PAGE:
Boeing’s massive B-29s that would ultimately deliver atomic payloads on Hiroshima and Nagasaki were close to being ready for production, while on the other hand, Germany’s  Amerikabomber hadn’t gotten out of the concept phase. 

That said, the German plan to bomb America was never about pounding the country into submission. 

Even if the planes had been built in large numbers, everyone knew that their effectiveness would be limited, and that after the first mission the skies over the American coastline would be swarming with fighters and interceptors that would have had a field day with the lumbering behemoths.  

Much like V-1 and V-2 rockets, even when successful the bombers would have inflicted little damage to American cities and industry. 

However, they would have terrorized civilians and caused the military to use valuable resources to defend against subsequent attacks, and if they did actually destabilize the country’s war industries even a little, all the better. 

In this respect the scheme was also similar to the Doolittle Raid on Tokyo. 

Though Jimmy Doolittle’s B-25 Mitchells did scant damage, their attack terrified Japanese citizens, and as a result the military was forced to divert anti aircraft batteries and fighters from other theaters where they were vitally needed. 

Proposals and Designs

Focke-Wulf, Heinkel, Horten, Junkers and Messerschmitt submitted proposals for the Amerikabomber project, but of the initial concepts put forward, most were ultimately abandoned because they were too expensive, incorporated untested systems and power plants, and would require gobs of time, money and resources to develop, all of which were in painfully short supply.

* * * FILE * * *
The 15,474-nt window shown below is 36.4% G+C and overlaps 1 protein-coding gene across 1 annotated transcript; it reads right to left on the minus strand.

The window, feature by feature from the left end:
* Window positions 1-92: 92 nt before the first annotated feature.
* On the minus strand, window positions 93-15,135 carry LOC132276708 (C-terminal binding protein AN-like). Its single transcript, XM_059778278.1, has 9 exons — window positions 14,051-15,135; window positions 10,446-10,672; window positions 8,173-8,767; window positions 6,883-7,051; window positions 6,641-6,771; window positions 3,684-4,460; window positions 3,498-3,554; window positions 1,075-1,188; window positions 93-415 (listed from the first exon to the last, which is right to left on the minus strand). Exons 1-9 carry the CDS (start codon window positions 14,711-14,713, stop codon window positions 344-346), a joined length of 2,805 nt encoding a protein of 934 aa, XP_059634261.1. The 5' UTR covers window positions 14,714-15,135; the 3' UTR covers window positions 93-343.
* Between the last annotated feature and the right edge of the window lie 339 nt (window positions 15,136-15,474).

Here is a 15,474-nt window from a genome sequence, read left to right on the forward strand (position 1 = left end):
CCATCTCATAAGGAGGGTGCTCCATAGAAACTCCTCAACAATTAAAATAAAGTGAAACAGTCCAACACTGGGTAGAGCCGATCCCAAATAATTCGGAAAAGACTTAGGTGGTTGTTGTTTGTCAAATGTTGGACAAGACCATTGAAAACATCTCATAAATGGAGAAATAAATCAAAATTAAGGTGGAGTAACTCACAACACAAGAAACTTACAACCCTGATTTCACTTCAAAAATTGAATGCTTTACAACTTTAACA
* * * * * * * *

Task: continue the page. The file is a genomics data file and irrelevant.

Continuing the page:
Though most of the specifics were left up to the discretion of aircraft engineers, the planes would need to fly high enough to put them out of range of US fighters and interceptors, hence it was envisioned that defensive armament wouldn’t be needed. 

The most promising proposals were based on relatively conventional designs that would have resembled the Allied bombers of the day, though many were significantly larger and heavier. 

Horten

Horten’s flying wing design was among the most revolutionary proposal submitted. 

Powered by six turbojets, the futuristic tailless bomber might have had the range and payload necessary to carry out missions to America, but development costs would have been astronomical, and it would have been years before production models were ready to fly. 

Not surprisingly, only three prototypes were built before the project was canceled.  

Heinkel

With its He-177/Dornier Do-217 setup, Heinkel submitted another radical proposal.